"At times borrowing from Orientalist tropes, Chinese directors have perpetuated some of the misperceptions that had shaped Western fantasies of China. Aided by such cinematic representations, the comparisons and conversations in the exhibition reimagine the relationship between East and West not as one-sided mimicry but rather as a layered series of enfolded exchanges."
As far as the display of the garments themselves, very often traditional Chinese pieces from the eighteenth and nineteenth centuries are juxtaposed with those designed by contemporary Westerners.  This does not work at all to the advantage of the Westerners; the Chinese originals created for the imperial court are invariably far superior in both concept and workmanship.  The best is a late nineteenth century red mantle from the Manchu period.  In contrast, the contemporary pieces with which they are paired appear frivolous.  The only twenty-first century designer who can hold his own here is John Galliano.  His work is not only tasteful and imaginative but at times even manages to capture something of the spirit of Chinese art.  The pieces by Ralph Lauren and Yves St. Laurent seem tawdry in comparison.  In general, it is the fashions from the 1920's and 1930's, such as those by Chanel, that come off best among the Western artifacts shown.

Although lip service is paid to the writings of Said (who in any event was far more concerned with the Mideast than he was with China and who had nothing at all to say about couture), the presentation is to an extent an inadvertent exercise in racial stereotyping as nearly all the Western works shown represent no more than a distorted image of an ancient civilization.  These works do not use the Chinese originals as sources but instead find their inspiration in a Chinese empire that never existed anywhere but in the imaginations of  Europeans and Americans obsessed with its exoticism.

If the show has a true star, it's Anna May Wong.  It was probably a mistake to have shown video of so beautiful and cultured an actress at the Vogue gala.  It contained a selection of scenes - including an all too brief dance sequence from the 1934 Limehouse Blues - taken from the many films in which she starred.  No one ever gave the lie to the derogatory racial stereotypes of Chinese women as well as she did.  She possessed a talent and intelligence that couldn't be hidden even in the hackneyed roles assigned her, and her dignity and glamour were apparent throughout.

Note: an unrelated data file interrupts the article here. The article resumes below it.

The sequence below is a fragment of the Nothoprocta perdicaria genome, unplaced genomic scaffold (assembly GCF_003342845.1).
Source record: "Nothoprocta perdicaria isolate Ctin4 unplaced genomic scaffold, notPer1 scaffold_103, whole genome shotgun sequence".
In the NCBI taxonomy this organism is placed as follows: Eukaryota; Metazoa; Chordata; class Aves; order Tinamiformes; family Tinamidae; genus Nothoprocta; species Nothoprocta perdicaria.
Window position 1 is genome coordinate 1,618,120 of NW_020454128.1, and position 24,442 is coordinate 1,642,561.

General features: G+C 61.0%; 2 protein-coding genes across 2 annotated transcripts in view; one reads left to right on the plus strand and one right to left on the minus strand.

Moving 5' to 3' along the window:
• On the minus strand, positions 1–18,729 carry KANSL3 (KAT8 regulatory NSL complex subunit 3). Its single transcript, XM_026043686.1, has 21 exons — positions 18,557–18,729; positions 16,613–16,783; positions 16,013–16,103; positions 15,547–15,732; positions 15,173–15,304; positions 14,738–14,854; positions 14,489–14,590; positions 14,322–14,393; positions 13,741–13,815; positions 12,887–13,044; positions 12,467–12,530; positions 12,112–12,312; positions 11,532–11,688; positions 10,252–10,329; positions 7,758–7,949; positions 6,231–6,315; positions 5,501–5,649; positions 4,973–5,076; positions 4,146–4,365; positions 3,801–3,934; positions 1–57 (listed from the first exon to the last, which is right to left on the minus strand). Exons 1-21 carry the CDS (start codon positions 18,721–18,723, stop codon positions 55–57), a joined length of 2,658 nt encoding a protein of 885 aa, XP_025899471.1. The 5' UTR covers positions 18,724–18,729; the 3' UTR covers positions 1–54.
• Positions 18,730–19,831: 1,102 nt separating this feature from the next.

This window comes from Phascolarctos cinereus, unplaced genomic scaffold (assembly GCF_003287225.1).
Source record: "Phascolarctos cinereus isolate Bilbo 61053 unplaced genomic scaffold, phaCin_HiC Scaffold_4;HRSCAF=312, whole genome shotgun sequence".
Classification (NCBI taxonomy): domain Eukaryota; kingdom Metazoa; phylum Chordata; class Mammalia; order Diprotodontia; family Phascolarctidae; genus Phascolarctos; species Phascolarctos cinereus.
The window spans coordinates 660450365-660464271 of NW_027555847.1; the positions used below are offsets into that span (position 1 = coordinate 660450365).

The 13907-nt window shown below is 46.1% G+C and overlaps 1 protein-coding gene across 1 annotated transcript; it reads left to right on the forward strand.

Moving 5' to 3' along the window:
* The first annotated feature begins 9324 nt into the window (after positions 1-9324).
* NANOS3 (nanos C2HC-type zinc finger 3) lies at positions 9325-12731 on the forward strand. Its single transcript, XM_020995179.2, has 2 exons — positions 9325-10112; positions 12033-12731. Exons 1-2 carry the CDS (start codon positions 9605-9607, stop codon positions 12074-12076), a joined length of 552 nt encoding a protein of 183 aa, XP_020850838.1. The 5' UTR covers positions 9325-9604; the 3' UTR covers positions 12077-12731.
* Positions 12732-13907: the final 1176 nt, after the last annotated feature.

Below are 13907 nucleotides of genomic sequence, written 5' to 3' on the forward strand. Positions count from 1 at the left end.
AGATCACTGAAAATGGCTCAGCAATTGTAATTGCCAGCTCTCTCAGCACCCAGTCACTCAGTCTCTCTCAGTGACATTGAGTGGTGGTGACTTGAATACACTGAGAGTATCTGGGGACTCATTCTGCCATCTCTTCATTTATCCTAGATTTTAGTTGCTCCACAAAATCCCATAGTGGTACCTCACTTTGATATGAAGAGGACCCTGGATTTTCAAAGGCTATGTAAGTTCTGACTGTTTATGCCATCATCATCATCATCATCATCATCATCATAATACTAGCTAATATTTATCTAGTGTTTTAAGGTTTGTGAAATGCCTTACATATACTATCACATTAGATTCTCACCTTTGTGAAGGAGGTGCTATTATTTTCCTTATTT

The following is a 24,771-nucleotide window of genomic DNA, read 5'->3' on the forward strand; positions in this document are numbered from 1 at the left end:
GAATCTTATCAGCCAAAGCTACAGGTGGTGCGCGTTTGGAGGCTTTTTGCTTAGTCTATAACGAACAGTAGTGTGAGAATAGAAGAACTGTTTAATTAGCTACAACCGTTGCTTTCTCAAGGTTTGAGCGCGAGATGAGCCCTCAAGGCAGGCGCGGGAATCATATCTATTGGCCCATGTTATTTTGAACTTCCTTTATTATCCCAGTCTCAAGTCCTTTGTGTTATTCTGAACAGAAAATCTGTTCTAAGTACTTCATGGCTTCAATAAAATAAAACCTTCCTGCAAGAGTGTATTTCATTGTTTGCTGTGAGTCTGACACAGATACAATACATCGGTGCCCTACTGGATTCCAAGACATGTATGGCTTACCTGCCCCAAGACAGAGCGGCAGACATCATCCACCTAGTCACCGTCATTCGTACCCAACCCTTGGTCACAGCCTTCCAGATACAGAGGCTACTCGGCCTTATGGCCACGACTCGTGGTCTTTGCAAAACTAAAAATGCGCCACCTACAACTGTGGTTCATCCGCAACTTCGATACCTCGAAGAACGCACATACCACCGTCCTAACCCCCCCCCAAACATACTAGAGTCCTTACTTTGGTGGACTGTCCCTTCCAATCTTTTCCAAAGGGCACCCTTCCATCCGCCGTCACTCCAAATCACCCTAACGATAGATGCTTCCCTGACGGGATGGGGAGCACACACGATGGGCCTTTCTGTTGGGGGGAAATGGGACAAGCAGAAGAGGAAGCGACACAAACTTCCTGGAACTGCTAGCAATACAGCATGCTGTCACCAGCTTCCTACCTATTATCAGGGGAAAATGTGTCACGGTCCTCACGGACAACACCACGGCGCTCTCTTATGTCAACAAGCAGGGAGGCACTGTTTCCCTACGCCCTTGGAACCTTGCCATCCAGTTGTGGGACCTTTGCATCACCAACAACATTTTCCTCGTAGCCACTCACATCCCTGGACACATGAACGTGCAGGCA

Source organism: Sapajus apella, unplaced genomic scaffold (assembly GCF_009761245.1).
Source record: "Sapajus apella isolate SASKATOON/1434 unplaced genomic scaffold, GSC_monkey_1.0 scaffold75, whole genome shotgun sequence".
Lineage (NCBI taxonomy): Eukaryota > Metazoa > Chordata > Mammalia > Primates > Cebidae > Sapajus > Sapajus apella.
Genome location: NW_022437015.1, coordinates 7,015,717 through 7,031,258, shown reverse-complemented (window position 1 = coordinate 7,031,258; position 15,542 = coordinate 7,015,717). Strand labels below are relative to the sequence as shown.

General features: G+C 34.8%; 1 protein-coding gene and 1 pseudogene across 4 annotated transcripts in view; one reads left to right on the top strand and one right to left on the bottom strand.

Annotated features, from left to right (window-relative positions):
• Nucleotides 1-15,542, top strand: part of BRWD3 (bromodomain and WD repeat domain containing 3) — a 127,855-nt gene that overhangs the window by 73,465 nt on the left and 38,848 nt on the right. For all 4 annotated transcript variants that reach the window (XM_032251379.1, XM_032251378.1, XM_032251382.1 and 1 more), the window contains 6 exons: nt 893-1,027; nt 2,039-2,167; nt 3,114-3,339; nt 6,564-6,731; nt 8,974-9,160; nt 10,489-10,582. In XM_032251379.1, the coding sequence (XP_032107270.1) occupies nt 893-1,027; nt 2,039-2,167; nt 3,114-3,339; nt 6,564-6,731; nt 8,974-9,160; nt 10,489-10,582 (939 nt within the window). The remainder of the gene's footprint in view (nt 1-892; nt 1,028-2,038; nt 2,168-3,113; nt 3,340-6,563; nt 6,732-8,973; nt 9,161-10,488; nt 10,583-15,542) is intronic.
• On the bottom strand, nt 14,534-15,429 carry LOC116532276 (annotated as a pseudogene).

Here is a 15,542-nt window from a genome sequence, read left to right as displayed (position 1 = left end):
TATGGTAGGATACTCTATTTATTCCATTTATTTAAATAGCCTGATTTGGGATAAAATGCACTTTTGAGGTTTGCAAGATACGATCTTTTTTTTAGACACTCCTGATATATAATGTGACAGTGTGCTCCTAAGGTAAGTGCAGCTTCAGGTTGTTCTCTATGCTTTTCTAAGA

The exhibit continues through August 16, 2015.

Wednesday, June 17, 2015

Jupiter Players Perform Rameau, Gouvy and Mendelssohn

On Monday evening, the Jupiter Players performed the first of their three summertime recitals at Christ & St. Stephen's Church on West 69th Street, one of the few ecclesiastical spaces in the neighborhood to boast air conditioning.  The first part of the program consisted of works from the French repertoire by Jean-Phillipe Rameau and Louis Théodore Gouvy while the second half featured one of Mendelssohn's finest chamber works.

The program opened with Rameau's 6th Concert en Sextuor for three violins, viola and two cellos.  Along with Lully, Rameau was the most important French composer of the Baroque era.  He is best known today for his operas; but was already age 50 when he wrote his first, Hippolyte et Aricie, that was so innovative in its approach to operatic composition that it quickly became something of a succès de scandale.  In addition to opera, however, Rameau also composed a single work of chamber music, the Pièces de Clavecin en concerts (1741).  The five pieces contained therein differed significantly from the then prevalent Italian trio sonatas in the emphasis they placed on the harpsichord which here became central to the composition rather than merely a form of continuo.  Together with a sixth piece taken from a miscellany of keyboard works, including La Poule and L'Egyptienne, they were transcribed in 1768 by Jacques-Joseph-Marie Decroix, a lawyer and early admirer of Rameau's music, and entitled Six Concerts en sextuor.  It was the sixth that was performed on Monday evening; I found it thoroughly enjoyable for the potpourri of styles it encompassed.